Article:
When it comes to finishing a first draft, the best way to succeed is to just get it written. Focus on getting the words on the page.
In the words of author Anne Lamott: "The first draft is the child's draft, where you let it all pour out and then let it romp all over the place, knowing no one is going to see it and that you can shape it later." Seems simple, doesn't it?
Many writers struggle to finish their first drafts because they're focused on perfection. They believe other authors craft pristine first drafts that are shipped off for publication right away.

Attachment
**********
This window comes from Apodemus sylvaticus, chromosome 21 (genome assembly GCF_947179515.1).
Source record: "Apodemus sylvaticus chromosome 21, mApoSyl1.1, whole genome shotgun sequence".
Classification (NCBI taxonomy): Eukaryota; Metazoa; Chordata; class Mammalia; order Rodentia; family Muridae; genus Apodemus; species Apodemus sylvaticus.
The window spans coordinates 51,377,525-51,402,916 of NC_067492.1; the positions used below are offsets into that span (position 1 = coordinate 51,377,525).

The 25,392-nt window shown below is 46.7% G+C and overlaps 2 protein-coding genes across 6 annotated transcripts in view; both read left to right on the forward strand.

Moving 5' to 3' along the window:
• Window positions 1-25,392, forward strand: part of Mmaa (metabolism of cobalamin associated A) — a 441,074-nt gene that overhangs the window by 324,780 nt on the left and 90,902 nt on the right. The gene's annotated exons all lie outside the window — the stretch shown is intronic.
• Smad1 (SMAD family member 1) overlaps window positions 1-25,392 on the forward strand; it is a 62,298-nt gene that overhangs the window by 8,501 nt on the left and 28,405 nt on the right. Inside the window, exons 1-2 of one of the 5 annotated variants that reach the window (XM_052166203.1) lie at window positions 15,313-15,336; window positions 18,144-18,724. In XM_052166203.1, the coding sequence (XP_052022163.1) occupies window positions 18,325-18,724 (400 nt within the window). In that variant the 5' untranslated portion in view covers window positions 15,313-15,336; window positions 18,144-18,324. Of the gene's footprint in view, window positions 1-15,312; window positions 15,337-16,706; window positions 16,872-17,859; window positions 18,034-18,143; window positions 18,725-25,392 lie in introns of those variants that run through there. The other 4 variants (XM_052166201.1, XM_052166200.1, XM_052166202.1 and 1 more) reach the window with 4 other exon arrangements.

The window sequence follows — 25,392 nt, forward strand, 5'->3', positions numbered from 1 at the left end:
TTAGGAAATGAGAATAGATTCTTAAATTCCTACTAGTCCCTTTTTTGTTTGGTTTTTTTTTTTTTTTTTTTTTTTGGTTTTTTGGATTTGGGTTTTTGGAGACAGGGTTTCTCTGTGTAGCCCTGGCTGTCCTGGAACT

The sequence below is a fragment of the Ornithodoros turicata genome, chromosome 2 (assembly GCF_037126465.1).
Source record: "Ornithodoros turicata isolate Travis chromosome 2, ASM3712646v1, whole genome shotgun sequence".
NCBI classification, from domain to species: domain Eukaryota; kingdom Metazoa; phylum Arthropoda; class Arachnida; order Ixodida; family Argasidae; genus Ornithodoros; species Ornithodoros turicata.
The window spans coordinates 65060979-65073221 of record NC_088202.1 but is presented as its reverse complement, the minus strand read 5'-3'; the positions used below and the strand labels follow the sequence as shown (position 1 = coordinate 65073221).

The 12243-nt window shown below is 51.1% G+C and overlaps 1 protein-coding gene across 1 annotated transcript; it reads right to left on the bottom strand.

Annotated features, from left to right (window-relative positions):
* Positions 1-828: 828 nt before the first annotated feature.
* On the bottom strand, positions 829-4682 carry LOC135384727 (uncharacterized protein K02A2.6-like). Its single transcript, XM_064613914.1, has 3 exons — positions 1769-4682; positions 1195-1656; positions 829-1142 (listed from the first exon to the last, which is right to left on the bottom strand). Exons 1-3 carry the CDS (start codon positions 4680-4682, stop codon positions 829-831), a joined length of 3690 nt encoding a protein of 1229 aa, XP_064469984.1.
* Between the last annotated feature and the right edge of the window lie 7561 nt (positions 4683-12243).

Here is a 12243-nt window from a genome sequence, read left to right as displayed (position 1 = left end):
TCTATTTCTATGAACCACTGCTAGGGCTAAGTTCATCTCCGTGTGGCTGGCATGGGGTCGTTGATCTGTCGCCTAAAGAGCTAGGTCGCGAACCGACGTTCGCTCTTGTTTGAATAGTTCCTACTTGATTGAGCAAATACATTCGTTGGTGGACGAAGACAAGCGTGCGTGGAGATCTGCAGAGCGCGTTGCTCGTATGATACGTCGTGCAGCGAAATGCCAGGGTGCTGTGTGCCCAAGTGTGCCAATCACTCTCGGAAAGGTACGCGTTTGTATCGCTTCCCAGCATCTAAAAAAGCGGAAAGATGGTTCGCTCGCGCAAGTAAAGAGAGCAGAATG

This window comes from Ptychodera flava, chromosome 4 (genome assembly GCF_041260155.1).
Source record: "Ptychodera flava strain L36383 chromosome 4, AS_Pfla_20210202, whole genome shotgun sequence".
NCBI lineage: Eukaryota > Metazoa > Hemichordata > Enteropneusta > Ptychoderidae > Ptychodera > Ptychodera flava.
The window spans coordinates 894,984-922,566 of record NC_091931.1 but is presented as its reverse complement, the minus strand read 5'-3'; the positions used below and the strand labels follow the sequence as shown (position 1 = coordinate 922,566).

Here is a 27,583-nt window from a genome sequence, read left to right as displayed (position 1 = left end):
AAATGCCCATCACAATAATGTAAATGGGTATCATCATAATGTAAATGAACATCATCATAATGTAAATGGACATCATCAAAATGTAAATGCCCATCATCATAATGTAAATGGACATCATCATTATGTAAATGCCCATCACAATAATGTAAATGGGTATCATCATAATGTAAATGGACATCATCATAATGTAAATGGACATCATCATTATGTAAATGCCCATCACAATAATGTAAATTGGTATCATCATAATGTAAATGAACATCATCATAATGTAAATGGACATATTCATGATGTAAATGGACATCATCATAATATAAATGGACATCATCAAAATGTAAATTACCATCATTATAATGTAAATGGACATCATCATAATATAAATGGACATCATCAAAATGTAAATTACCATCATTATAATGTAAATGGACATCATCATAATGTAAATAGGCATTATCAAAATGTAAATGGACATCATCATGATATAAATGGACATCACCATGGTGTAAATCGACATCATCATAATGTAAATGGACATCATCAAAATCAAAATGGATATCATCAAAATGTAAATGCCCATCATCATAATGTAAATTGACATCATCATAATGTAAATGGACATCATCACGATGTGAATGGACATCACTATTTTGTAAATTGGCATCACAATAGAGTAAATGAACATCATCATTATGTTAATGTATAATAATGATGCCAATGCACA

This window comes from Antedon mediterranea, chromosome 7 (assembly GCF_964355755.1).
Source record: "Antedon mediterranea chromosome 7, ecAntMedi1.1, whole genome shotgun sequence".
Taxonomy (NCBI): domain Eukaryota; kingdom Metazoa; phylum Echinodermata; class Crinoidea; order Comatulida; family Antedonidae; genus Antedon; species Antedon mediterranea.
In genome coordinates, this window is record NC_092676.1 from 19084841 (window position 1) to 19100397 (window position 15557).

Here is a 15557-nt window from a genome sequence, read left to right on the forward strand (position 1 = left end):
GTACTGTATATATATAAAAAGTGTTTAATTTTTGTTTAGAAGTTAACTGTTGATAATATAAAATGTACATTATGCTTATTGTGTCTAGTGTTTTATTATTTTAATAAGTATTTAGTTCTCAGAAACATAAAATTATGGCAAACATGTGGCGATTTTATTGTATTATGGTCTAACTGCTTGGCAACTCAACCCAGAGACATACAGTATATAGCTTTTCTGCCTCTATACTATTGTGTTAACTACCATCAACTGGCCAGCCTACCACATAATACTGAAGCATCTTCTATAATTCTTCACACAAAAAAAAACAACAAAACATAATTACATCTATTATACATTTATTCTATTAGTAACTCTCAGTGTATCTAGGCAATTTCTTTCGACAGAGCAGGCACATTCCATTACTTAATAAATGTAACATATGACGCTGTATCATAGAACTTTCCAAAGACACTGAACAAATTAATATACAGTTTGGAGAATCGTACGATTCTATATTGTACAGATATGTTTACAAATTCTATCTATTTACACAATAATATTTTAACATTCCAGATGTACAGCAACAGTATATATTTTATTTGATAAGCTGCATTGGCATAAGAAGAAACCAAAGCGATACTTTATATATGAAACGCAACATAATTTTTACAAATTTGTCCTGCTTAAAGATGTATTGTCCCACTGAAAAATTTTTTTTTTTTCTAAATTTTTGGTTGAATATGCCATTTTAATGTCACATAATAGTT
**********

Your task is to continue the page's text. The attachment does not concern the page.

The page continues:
Lamott continues, "I know some very great writers, writers you love who write beautifully and have made a great deal of money, and not one of them sits down feeling wildly enthusiastic and confident. Not one of them writes elegant first drafts."
Here's the secret: your first draft is going to be terrible. You're going to feel like garbage if you read through what you're writing. If you try to edit as you go along, you'll only get discouraged.
Write as fast as you can. Pour your thoughts out on the paper without thought for what it sounds like. You can go through it later and fix everything. That's what revision is for, after all.
When it comes to finishing first drafts, don't get it right; get it written.
How do you keep yourself from editing as you go along? What are your tips for finishing first drafts?